Across much of the West public confidence in government is plummeting, but in some countries it’s a different story.
Prime Minister Narendra Modi heads one of the world’s most-trusted governments. Almost three quarters of Indians say they have confidence in their national government.
This is compared to only about one third of Americans. The situation is even worse in Greece, where only about one in 10 citizens trust those in charge, according to a new report by the OECD, Government at a Glance, which looks at people’s confidence in their national government.
Factors influencing whether we trust our governments or not include the state of the economy, political upheaval, and headline-grabbing events like major corruption cases.
So India’s recent anti-corruption and tax-reform drive could help explain the high levels of confidence in the government.
Greece, on the other hand, has had more than its fair share of problems in the past few years. It has an enormous debt burden, and relies on bail-outs from the Eurozone to prevent it from going bankrupt. These loans come at a heavy price, though, requiring deep cuts to pensions and public services. In May protesters clashed with police in central Athens as the Greek parliament approved a new package of austerity measures.
In addition, Greece has experienced huge pressure on its resources as a result of the influx of migrants trying to get to Europe, many of whom are fleeing war zones.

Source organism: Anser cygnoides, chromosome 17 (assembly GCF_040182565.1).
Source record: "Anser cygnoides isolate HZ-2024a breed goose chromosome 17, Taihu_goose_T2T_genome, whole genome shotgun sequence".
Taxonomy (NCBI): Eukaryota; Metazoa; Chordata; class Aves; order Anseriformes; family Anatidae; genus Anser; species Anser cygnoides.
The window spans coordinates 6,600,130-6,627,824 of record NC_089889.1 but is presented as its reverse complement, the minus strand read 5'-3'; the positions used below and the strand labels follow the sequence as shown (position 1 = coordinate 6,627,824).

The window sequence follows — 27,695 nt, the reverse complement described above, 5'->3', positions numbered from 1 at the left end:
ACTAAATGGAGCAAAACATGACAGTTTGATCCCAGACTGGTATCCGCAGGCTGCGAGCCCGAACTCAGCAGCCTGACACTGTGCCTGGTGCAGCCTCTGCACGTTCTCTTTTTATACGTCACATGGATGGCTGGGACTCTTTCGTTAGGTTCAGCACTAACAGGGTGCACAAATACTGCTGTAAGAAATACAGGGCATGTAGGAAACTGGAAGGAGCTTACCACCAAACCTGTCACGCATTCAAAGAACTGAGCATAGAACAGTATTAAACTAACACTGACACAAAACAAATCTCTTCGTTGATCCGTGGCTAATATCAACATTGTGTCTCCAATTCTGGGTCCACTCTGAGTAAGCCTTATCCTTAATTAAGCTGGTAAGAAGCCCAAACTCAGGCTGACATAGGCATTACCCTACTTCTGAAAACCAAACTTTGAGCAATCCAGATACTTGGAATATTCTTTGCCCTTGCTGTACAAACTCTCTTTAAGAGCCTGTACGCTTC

The United States emerged last year from an acrimonious election campaign fuelled by fake news – a phenomenon that has undermined people’s trust in the media and politicians.
In Europe, Turkey, which is cracking down on the media and jailing opposition figures following last year’s failed coup, gets a remarkably high score of 58%. By contrast only 30% of Spanish and 28% of French citizens trust their governments.
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Trust also relies on the public’s opinion of their leaders.
For instance, Canadian Prime Minister Justin Trudeau exploded onto the world stage two years ago with a highly optimistic and open-minded view of his country’s future, which could help explain Canada’s lofty position on the list (almost two-thirds of Canadians trust their government).
Trust is falling
There was a global backlash after the financial crisis of 2008, with many feeling that governments were working too hard for the few and not hard enough for the many. This led to a wave of populist sentiment across the globe, and a fall in trust in governments.
The number of people expressing trust in their governments across the OECD in 2007 was 45%. It’s now down three points to 42%.
The countries that have experienced the greatest loss of trust are Chile, Finland, Greece and Slovenia.
Why trust your government?
Trusting our government is in our own interest because it supports economic growth. The more people trust their government the more they are likely to invest and spend, which boosts the economy.
Official policies and initiatives are also more likely to work. For instance, people are more likely to pay their taxes and comply with regulations if they trust their government. This is particularly true when people are asked to make sacrifices – such as austerity measures – for the common good.
Governments must do more to win back their citizens’ trust, says the OECD. They need to start putting more money into public services, and become better at meeting the needs of the entire population, including in healthcare, employment and education. They also need to make sure that all their citizens can access government services.